By Mollie McWilliams
By Molly Gore
By Pete Kane
By Pete Kane
By Anna Roth
By Alex Hochman
By Joseph Geha
By Anna Roth
In an attempt to get my mind off the elections (but really because I had a surfeit of frequent-flier miles that were about to expire), I took a trip to Hawaii a couple of weeks ago, and here's the thing about Hawaii: It's really not like the rest of the United States.
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And not just because it's 80 degrees in January. Nothing and nowhere else can make you forget the war and the deficit and the price of gas faster than a tall mai tai enjoyed on a white-sand beach, with the waves crashing at your feet and a pink-orange sun doing the hula as it sinks into the ocean.
That, and the fact that in Hawaii you can stuff yourself silly on ahi tuna -- raw, cooked, and in-between -- and not worry quite as much about getting mercury poisoning. (You can also stuff yourself silly on Spam, but you may have to worry about Gelatinous Canned-Ham Syndrome, a spontaneous turning of the stomach experienced by those forced to watch you eat it.)
As a card-carrying epicurious San Franciscan, I was naturally drawn to the native food and drink (though not necessarily in that order), and in my culinary prowlings found several more reasons to celebrate island culture. The plate lunch, for instance -- specifically the pork lau lau, wherein chunks of pork are steamed with taro greens (which taste like spinach) inside the leaves of the ti plant for a tropical tamale extraordinaire. The dish is accompanied by two mounds of rice and a scoop of mayo-slathered macaroni salad (fat and carb counters the Hawaiians are not).
And then there's the aforementioned tuna, so fresh it practically wriggles, served in an endless variety of styles, but to my mind shown off to full advantage in the celebrated ahi poke (pronounced po-keh). Known as Hawaii's soul food, the appetizer of cubed, raw tuna tossed with seaweed, green onion, sesame oil, and shoyu soy sauce is a local staple, found in restaurants, roadside stands, and corner markets. I tried practically every variety available in the nine days I was there, so you can imagine how two weeks later, back by the mercury-infested waters of S.F., I found myself jonesing to do the hoke-poke (you knew I'd get that in there somewhere, didn't you?).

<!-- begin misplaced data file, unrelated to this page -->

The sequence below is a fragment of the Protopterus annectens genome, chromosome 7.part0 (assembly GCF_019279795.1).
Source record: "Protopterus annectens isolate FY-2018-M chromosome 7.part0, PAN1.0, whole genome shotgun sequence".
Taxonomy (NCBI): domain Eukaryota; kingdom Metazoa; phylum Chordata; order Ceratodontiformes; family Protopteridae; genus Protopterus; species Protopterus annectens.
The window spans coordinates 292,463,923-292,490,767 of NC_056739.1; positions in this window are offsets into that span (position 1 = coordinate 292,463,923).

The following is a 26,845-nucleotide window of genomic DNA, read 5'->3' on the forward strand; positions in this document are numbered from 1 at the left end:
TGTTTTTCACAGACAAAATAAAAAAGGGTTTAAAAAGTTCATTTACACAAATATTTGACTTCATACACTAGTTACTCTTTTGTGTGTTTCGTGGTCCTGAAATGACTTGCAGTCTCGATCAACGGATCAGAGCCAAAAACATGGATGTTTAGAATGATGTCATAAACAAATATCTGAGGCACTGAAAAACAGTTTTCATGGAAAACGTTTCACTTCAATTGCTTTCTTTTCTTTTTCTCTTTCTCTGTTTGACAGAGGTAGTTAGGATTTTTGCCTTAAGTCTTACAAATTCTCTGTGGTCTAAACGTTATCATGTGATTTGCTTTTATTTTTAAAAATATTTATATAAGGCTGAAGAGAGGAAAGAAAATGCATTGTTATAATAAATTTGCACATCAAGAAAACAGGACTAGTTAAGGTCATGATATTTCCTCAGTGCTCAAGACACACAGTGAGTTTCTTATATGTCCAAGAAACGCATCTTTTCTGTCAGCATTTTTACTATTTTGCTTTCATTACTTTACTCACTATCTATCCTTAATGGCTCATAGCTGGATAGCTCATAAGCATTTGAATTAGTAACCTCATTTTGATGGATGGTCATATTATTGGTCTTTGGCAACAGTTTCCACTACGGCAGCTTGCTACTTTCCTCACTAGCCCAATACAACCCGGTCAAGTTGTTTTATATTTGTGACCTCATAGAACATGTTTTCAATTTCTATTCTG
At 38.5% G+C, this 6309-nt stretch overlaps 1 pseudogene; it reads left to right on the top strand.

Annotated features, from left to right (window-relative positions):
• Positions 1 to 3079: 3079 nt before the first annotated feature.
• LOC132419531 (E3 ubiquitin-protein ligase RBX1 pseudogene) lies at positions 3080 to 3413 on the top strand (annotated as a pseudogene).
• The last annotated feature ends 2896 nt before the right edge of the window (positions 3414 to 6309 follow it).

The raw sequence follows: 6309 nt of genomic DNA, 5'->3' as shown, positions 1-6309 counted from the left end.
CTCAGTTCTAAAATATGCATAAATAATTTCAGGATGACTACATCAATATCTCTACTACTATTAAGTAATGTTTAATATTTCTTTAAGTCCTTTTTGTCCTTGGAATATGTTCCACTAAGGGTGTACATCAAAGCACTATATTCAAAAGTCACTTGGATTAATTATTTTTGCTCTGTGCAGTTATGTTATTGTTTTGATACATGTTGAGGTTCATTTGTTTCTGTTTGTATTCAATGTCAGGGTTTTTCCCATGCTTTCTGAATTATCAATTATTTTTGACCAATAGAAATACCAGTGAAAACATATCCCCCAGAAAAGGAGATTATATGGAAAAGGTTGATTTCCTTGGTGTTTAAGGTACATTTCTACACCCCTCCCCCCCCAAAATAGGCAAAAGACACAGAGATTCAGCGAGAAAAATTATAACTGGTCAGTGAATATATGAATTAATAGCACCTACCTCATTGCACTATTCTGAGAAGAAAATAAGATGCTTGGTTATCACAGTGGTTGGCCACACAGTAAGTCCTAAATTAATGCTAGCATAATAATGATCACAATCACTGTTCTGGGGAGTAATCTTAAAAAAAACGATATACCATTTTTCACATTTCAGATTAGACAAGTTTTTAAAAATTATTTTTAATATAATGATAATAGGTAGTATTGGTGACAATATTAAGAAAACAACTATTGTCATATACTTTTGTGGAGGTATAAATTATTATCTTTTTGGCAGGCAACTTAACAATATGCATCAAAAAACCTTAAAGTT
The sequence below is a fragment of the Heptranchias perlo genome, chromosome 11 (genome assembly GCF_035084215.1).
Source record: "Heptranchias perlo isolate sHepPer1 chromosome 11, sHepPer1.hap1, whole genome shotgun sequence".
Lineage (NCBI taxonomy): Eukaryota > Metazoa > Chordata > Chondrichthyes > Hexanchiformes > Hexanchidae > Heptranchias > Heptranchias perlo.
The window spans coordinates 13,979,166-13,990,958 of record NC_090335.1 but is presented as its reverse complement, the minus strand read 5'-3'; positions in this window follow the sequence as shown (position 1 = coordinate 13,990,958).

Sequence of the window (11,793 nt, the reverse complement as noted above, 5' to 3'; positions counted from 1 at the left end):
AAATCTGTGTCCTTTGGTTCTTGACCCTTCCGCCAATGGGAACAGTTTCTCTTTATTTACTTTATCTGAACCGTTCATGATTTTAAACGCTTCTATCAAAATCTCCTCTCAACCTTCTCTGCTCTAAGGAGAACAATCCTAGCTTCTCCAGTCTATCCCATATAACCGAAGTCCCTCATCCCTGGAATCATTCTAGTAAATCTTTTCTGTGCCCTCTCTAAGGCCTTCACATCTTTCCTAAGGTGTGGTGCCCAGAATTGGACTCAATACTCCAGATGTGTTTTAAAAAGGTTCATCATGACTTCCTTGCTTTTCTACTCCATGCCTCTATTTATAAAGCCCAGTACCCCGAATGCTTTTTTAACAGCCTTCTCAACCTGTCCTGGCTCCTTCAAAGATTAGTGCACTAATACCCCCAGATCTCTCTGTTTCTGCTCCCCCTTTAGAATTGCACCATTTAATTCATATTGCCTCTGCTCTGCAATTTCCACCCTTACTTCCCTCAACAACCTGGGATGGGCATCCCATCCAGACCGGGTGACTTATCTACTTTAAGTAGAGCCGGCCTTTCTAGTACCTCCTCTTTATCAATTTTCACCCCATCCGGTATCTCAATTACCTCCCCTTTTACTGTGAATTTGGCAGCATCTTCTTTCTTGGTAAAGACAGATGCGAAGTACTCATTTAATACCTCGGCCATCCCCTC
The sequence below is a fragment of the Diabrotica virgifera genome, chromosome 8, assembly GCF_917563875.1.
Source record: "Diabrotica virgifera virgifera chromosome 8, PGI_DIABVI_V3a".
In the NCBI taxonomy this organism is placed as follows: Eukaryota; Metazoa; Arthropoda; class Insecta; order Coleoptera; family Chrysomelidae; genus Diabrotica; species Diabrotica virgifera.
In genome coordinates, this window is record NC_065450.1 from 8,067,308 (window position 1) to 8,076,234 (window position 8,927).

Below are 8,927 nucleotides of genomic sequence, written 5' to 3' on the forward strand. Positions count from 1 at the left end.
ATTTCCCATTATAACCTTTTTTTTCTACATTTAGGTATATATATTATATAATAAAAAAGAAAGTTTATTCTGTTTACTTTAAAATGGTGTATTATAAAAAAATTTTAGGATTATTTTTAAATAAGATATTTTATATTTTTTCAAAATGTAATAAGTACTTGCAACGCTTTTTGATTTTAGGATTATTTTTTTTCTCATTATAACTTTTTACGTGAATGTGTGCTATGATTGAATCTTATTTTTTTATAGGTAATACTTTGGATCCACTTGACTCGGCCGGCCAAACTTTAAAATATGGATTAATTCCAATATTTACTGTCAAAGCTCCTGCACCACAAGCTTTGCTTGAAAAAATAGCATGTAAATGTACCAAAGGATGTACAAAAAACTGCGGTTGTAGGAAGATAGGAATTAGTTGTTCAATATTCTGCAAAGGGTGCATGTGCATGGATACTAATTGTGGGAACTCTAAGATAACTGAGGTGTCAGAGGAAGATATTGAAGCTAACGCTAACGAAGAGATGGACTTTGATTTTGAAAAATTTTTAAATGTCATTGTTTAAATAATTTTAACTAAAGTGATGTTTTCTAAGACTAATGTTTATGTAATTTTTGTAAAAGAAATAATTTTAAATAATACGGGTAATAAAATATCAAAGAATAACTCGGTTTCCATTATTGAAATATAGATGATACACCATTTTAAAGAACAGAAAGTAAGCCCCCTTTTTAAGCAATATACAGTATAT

The problem, of course, aside from the potential brain-damaging effects of locally caught ahi, is that authentic Hawaiian food isn't so easy to come by in the city. There's Tita's Hale 'Aina in the Castro, a popular spot that's been around since 1997, which offers both traditional and California/Japonesque riffs on island favorites. And there's Roy's, the local branch of the spendy Honolulu-based franchise, which presents Hawaiian fusion.
Hukilau(5 Masonic, 921-6242, www.dahukilau.com), a more recent entry started by three Hawaiian natives, delivers a straight-off-the-island experience. First off, lau lau is a daily special. Second, the place makes (and frequently serves) Spam musubi -- a slice of Spam grilled and wrapped up sushi style. And lastly, the ahi poke does not arrive in a waffle cone with five tiny granules of tuna and a sprig of cilantro. For $9 (not much more than you'd pay in Hawaii), you get a tray heaping with bite-size cubes of fresh tuna that have been tossed with sesame oil, green and purple onions, limu (a reddish-brown, twiglike seaweed), shoyu, and red pepper flakes. The tuna is tender, the limu delicate and slightly crunchy, and it's even garnished with a dark-purple orchid blossom. Washed down with a mai tai, it's a combo that can make you momentarily forget that the roaring in your ears is a traffic jam on Geary and not the crashing of the blue Pacific.